14.9% for people diagnosed with hematologic cancer
12.5% for people diagnosed with skin cancer
12.8% for people diagnosed with prostate cancer
11.9% for people diagnosed with endometrial cancer
11.9% for people diagnosed with breast cancer
10.3% for people diagnosed with thyroid cancer
Among the people diagnosed with cancer, people who visited a doctor because of certain cancers between November 2020 and November 2021 had a higher risk of a breakthrough infection than people who didn’t visit a doctor because of cancer. This finding suggests that people who were actively being treated for certain cancers had a higher risk of a breakthrough infection than people who’d completed treatment. Higher risk was seen in people diagnosed with:
The researchers then matched people with and without cancer on the basis of:
age, ethnicity, and other demographics
other medical conditions
People with cancer still had a higher risk of breakthrough infection than people without cancer.
The researchers also compared breakthrough infection outcomes in people with and without cancer:
The risk of hospitalization was 31.6% in people diagnosed with cancer and 25.9% in people without cancer.
The risk of dying was 6.7% in people diagnosed with cancer and 2.7% in people without cancer.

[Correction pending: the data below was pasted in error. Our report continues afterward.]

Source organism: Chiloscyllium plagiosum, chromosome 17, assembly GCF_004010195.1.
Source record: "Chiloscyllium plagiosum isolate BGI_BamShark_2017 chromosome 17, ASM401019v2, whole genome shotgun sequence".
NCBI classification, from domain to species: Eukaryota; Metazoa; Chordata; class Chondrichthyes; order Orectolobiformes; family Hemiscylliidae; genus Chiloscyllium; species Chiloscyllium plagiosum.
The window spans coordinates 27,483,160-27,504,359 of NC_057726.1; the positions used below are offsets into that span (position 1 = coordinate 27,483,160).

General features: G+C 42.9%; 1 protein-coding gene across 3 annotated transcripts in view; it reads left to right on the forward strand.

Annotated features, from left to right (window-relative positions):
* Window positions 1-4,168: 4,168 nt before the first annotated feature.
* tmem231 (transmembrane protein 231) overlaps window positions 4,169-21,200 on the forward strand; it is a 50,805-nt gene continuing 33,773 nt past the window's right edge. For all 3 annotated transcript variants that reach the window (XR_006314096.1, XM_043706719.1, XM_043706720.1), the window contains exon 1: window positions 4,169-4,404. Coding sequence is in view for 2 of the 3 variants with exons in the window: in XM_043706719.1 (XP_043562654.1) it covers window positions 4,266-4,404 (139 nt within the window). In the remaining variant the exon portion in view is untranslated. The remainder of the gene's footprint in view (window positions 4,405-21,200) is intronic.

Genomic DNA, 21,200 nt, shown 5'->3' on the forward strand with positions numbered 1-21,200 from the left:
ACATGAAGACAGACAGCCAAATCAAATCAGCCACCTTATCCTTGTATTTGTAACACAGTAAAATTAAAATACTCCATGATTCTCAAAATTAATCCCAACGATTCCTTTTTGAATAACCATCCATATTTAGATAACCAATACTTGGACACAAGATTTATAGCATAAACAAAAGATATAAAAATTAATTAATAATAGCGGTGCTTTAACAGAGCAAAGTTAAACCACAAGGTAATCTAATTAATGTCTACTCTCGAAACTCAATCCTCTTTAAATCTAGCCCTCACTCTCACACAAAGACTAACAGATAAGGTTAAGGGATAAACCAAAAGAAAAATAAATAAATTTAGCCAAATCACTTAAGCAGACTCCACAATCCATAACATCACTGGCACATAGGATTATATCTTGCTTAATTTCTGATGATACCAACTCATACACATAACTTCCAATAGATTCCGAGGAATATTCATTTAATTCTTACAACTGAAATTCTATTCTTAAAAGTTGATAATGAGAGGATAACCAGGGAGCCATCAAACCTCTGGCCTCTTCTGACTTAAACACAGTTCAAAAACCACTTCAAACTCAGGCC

“These results emphasize the need for patients with cancer to maintain mitigation practice, especially with the emergence of different virus variants and the waning immunity of vaccines,” the researchers wrote.
What this means for you
This study’s results are concerning for people who’ve been diagnosed with cancer — especially for people who are actively receiving breast cancer treatment.
Other research strongly suggests that people diagnosed with cancer have a higher risk of getting COVID-19 than people who have not been diagnosed with cancer. This risk is higher for people who have been recently diagnosed with cancer.
But knowing you have a higher risk of getting a COVID-19 breakthrough infection and having serious complications and worse outcomes can be motivation to stay vigilant about your safety. This awareness also can encourage you to keep following COVID-19 precautions, even if the rest of the world isn’t. It’s extremely important that you:
practice physical distancing
wear a face mask that fits snugly when you go out of the house
wash your hands frequently and use hand sanitizer when you can’t wash your hands
avoid crowds and poorly ventilated spaces
clean and disinfect surfaces you touch frequently, including doorknobs, light switches, phones, keyboards, handles, and faucets
be alert for any COVID-19 symptoms, including loss of smell or taste, as well as fever, cough, and shortness of breath
talk to your doctor about COVID-19 vaccines and boosters, and get fully vaccinated as soon as you can if it’s recommended for you
Learn more about Coronavirus (COVID-19): What People With Breast Cancer Need to Know.
To talk with others about COVID-19 and breast cancer, join the conversation on All things COVID-19 or coronavirus in our community.
Editor’s Note: This article was updated on June 16, 2022, with additional information on second booster shots.
Written by: Jamie DePolo, senior editor
— Last updated on July 14, 2022, 4:48 PM